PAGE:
Empowering women, enhancing their capabilities is the contraceptive India needs, not enforcement of coercive population policies.
China has finally realised the futility of enforcing a one-child norm or replacing it with a two-child limit as it did in 2016. On May 31, 2021, the Chinese government revised its policy and allowed couples to have up to three children – reversing and admitting that the consequences of such measures were counterproductive. The announcement comes in the wake of recently published Census data reporting a dramatic decline in births and recording the sharpest slowing down of population in decades. With this, one hopes that those who have been demanding that India emulate China in enforcing a one child norm or a two-child limit will realise how misplaced their suggestion is.
China released the key preliminary findings from its seventh national population census in May 2021. The population of Mainland China grew to 1.41 billion in 2020 – up from 1.34 billion in 2010. This marked a slowing down of the annual population growth rate from 0.57 percent between 2000-2010 to 0.53 percent annually between 2010-2020. Particularly disconcerting to China has been the sharp decline in the proportion of population in the age group of 15-59 from 22.9 percent in 2000 to 9.8 percent in 2020. So, China’s population continues to age. The proportion of people aged 60 years and above is 18.70 percent of total population in 2020 as against 13.26 percent in 2010.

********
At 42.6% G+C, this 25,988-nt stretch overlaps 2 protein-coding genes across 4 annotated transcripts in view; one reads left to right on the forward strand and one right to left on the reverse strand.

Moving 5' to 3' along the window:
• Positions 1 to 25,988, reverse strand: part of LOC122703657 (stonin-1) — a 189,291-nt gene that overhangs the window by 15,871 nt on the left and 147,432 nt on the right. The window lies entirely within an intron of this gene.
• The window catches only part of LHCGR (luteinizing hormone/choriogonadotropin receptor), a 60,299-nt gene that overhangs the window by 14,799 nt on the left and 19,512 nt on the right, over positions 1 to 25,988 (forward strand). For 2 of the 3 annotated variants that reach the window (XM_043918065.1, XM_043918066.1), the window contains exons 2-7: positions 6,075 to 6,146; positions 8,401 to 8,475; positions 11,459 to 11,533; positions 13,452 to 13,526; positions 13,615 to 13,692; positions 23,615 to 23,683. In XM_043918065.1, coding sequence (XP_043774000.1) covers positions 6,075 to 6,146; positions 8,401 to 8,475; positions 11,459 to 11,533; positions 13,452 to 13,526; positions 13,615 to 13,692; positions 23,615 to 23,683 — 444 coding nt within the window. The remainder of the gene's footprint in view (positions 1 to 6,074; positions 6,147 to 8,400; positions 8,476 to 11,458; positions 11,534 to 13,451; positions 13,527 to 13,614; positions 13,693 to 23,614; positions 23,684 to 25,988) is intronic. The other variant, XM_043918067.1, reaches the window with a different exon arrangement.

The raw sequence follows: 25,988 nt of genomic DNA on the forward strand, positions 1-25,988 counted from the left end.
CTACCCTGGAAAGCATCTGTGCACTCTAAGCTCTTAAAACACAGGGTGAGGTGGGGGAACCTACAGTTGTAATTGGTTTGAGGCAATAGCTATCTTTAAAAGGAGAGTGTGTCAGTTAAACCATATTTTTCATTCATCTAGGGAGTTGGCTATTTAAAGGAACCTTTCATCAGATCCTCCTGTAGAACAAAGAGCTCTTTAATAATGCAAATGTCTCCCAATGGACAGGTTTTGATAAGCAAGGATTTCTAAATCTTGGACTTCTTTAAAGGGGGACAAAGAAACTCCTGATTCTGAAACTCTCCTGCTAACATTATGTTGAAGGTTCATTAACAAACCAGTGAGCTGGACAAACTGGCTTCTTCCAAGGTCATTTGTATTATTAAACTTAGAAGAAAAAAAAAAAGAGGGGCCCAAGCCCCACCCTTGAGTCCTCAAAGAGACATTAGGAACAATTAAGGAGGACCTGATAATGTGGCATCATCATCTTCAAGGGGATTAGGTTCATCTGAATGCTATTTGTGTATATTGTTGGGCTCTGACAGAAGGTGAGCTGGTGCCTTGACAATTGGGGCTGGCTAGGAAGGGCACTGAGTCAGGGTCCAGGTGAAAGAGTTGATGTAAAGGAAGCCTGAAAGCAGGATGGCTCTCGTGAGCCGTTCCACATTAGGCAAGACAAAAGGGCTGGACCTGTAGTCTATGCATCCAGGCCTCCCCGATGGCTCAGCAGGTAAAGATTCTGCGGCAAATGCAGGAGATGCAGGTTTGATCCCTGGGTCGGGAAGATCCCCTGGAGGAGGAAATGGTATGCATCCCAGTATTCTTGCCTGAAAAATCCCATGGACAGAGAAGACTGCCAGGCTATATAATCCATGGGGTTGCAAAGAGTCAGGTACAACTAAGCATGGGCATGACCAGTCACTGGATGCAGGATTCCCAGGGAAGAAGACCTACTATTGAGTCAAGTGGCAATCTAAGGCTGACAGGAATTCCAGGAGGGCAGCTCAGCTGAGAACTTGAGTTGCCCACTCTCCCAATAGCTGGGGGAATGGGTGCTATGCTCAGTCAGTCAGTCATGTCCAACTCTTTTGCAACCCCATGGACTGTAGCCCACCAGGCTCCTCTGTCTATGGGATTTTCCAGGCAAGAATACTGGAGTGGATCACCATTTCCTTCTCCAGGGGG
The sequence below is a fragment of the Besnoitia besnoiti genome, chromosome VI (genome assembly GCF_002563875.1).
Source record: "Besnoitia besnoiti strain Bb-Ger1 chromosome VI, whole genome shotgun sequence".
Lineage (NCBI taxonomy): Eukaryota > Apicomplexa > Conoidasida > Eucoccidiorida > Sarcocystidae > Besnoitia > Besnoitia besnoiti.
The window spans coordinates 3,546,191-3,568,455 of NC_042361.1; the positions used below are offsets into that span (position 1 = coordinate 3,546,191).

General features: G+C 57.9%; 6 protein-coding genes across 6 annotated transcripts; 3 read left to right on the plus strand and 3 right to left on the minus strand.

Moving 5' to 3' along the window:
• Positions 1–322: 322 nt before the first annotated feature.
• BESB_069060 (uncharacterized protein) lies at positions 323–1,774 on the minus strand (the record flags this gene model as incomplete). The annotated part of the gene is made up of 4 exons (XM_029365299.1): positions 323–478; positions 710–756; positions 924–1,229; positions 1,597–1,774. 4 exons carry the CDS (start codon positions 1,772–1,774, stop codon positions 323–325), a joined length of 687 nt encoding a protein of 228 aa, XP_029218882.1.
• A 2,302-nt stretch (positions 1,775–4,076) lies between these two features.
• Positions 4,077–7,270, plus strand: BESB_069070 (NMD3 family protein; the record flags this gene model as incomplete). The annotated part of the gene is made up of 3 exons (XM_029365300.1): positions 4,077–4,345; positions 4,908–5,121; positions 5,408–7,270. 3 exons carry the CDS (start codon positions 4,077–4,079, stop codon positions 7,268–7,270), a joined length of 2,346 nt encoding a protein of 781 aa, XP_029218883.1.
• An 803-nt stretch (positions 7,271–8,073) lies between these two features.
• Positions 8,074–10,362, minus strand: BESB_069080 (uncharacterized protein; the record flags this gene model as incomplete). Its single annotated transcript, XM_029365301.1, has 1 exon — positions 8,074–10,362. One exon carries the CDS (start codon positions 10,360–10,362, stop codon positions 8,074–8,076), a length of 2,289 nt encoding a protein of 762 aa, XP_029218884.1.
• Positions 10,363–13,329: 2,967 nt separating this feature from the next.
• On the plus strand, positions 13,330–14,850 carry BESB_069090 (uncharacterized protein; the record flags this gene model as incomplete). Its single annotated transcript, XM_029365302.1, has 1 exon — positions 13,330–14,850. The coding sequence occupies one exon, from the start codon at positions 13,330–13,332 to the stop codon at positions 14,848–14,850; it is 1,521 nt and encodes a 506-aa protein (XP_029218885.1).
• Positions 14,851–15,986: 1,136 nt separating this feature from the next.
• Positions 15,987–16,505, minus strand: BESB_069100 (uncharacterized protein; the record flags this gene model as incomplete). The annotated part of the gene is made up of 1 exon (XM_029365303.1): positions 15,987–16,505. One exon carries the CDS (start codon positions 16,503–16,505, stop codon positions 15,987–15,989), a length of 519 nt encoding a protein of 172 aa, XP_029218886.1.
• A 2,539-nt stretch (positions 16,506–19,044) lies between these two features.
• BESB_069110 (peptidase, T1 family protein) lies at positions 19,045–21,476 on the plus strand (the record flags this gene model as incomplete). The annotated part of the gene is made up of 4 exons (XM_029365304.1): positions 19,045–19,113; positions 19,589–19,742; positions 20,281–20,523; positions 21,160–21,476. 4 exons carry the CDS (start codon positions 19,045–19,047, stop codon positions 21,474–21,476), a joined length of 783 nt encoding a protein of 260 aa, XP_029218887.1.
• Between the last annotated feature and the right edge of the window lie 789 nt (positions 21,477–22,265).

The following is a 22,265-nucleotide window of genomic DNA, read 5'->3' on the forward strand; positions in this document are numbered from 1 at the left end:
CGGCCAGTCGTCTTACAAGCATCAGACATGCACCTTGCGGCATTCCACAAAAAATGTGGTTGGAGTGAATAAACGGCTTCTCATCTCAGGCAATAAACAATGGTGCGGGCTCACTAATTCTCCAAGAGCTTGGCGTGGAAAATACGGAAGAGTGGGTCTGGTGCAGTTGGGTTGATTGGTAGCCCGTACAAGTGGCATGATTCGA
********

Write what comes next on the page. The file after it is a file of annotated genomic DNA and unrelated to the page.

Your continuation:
China introduced the one-child policy in the late 1970s in an attempt to boost economic progress by slowing down the rapid population growth, before reversing it in 2016 to allow families to have two children. The strict birth limits have created a rapidly aging population and shrinking work force that is straining the country’s economy.
India and its states must learn from China’s failed experience with enforcing coercive population policies. Stringent population control measures have created a population crisis for China. Today Sikkim and Lakshadweep also face the challenges of an aging population, shrinking labour workforce and an increase in sex selective practices, given that the total fertility rate (TFR) well below the replacement level.
Religion has little to do with fertility levels. Muslim dominated countries like Indonesia and Bangladesh, have out-performed India in terms of falling birth rates. Even within India, the fertility rates among Muslims in Kerala is lower than the fertility rates among Hindus in Bihar. States like Kerala, Tamil Nadu, and Andhra Pradesh have proven that it is not religion that matters. What has made the difference is education, employment opportunities and accessibility of contraceptives. In neighbouring Sri Lanka, fertility rates were stabilised by simply increasing the age at marriage, a move that was made more effective by ensuring girls were educated.
Ultimately, however, it is all about the control that women have over fertility decisions. This is one reason why India’s fertility rate is 2.2 even when a large majority of Indian women – cutting across caste, geography, income and religion – want to have fewer than two children. India’s southern states have lowered their fertility rates. It is vital to remember that they did this, not by adopting coercive policies, but by ensuring greater empowerment of women though increased access to education, economic and other development opportunities.
Empowering women to make informed choice, enhancing their capabilities, and social and behaviour change communication to address misconceptions and regressive social norms is the contraceptive India needs, not the enforcement of coercive population policies.
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